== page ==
By October 18, 2008 0 Comments Read More →

The Transformation

Has anyone ever walked into a book group meeting expecting to be wildly bored? You didn’t select the reading, it didn’t thrill you, and you’d rather be at home reading something else, except you need to lead tonight’s discussion. That’s how I felt at the start of the evening.

Last night I attended one of the liveliest, most insightful discussions I’ve ever experienced. What were we excited about? Franz Kafka‘s “The Metamorphosis”. This short story is book group ready with plenty of great discussion topics, interesting author background, and even humor.

Most culturally literate readers know who Gregor Samsa is even if they haven’t Kafka’s masterpiece.   It’s not a long story and you’re not cheating very much if you read the graphic novel adapted by Peter Kuper. They didn’t even need me. The eight readers who gathered at my table couldn’t wait to get started. They all started to speculate on what Gregor had done to turn into a giant insect. One reader suggested he’d led a joyless life and another piped in stating that Kafka thought this was a humorous conceit and she’d laughed at the absurdity of it all. Then we discussed the humanity of all the characters. We were intrigued that Gregor retained his human-ness even though he’d lost his ability to communicate with his family. We marveled at the family’s gradual loss of humanity through the ordeal and while we understood why, we still felt uncomfortable with the family’s actions. The charwoman fascinated a couple of readers very much since she was the only character to talk directly to Gregor and assumed he understood her.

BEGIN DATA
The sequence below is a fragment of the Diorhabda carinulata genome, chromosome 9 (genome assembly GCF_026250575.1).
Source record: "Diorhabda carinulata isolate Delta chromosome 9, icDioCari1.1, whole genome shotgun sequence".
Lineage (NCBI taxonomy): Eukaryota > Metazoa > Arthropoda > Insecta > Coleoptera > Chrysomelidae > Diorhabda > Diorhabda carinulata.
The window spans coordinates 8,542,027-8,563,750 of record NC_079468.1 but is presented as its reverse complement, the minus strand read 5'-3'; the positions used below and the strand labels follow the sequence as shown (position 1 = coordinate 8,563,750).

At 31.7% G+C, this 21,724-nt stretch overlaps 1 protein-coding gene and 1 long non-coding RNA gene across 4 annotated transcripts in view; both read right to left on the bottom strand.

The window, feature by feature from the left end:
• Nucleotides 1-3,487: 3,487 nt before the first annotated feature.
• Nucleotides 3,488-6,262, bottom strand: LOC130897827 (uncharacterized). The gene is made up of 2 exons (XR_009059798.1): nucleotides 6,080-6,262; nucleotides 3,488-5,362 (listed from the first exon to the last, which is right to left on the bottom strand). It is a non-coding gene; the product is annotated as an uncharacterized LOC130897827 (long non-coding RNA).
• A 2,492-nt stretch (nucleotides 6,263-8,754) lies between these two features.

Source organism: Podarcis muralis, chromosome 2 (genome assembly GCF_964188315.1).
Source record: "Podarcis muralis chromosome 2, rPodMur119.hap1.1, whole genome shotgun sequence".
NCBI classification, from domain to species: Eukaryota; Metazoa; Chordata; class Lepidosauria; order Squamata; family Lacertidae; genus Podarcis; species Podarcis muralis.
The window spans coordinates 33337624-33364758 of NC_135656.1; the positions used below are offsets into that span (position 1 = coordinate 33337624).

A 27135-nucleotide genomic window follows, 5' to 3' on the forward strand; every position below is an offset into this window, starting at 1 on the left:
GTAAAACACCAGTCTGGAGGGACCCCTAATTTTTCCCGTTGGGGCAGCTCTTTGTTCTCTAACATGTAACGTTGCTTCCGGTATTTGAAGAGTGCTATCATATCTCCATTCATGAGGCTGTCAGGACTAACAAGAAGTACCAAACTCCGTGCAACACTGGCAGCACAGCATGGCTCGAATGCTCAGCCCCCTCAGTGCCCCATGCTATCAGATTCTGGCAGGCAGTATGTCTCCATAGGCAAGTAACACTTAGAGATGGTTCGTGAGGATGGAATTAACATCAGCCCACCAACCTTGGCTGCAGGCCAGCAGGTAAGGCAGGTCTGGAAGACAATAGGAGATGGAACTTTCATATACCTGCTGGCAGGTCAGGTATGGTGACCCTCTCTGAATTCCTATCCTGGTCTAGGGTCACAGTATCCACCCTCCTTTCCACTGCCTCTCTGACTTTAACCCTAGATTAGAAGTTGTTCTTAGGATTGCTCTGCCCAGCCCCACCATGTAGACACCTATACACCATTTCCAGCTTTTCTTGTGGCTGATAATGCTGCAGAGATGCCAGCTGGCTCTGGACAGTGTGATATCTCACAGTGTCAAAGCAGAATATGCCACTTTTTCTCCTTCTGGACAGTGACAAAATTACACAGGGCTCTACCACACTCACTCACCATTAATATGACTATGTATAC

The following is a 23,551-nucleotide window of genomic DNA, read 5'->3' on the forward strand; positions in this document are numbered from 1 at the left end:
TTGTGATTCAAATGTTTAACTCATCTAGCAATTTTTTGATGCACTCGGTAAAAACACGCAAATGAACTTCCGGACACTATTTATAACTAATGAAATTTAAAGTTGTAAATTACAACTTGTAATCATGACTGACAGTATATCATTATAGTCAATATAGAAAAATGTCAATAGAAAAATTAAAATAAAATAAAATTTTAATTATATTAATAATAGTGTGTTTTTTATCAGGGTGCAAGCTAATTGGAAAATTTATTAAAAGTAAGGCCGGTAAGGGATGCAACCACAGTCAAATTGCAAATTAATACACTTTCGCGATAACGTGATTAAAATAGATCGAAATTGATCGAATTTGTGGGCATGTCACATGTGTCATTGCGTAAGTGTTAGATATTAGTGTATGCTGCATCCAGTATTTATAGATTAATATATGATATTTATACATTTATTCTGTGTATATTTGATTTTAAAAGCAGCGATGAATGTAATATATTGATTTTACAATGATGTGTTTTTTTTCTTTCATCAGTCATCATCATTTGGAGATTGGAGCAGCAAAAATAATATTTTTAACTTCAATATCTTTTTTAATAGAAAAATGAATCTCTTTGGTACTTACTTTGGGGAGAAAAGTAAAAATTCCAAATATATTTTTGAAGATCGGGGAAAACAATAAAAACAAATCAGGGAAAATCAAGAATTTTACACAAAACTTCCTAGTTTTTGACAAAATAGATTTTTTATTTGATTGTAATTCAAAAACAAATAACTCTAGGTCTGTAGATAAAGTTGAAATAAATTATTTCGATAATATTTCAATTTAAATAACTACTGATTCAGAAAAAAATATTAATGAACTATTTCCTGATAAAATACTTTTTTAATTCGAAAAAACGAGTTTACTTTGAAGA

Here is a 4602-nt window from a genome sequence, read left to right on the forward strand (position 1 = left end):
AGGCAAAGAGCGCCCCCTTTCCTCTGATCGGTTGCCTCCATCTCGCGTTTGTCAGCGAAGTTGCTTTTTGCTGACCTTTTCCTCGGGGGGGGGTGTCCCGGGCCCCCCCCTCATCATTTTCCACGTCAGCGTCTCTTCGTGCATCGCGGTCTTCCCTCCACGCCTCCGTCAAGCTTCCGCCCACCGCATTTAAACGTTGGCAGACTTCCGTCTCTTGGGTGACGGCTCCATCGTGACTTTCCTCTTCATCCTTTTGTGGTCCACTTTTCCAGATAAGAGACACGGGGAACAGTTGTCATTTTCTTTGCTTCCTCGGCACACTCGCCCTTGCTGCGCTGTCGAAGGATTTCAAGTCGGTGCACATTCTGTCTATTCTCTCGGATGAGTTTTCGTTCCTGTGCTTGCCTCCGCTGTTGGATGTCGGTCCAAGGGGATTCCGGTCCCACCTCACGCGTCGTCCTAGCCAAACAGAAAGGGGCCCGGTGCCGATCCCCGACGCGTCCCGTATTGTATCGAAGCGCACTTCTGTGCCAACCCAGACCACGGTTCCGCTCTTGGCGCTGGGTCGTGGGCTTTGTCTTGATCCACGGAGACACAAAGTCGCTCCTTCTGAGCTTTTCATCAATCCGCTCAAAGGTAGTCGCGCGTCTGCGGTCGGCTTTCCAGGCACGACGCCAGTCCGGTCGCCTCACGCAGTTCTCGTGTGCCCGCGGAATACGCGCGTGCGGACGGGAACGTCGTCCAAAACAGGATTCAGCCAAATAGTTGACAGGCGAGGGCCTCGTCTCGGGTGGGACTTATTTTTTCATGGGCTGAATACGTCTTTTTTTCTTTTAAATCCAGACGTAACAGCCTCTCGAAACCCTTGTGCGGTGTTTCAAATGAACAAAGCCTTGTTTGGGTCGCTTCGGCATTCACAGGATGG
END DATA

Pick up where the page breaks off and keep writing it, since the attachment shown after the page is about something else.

Finally, we wrapped up conversation by looking at the absurdist elements of the story. It’s very easy to take this story too seriously and look for larger social concerns and symbols. But we also felt that Kafka was asking his reader for a pretty large suspension of disbelief with a hero who woke up as a giant beetle and no explanation or question why for the reader or from Gregor himself.

Book groups that have been hesitant to take on the classics might look at this short story for stimulating conversation and an exploration of what is ‘Kafkaesque.’ Discussion might be better than you expected.



About the Author:

Kaite Mediatore Stover refuses to give up her day job as director of readers' services for The Kansas City Public Library to read tarot cards professionally or be the merch girl/roadie for her husband's numerous bands. Follow her on Twitter at @MarianLiberryan.

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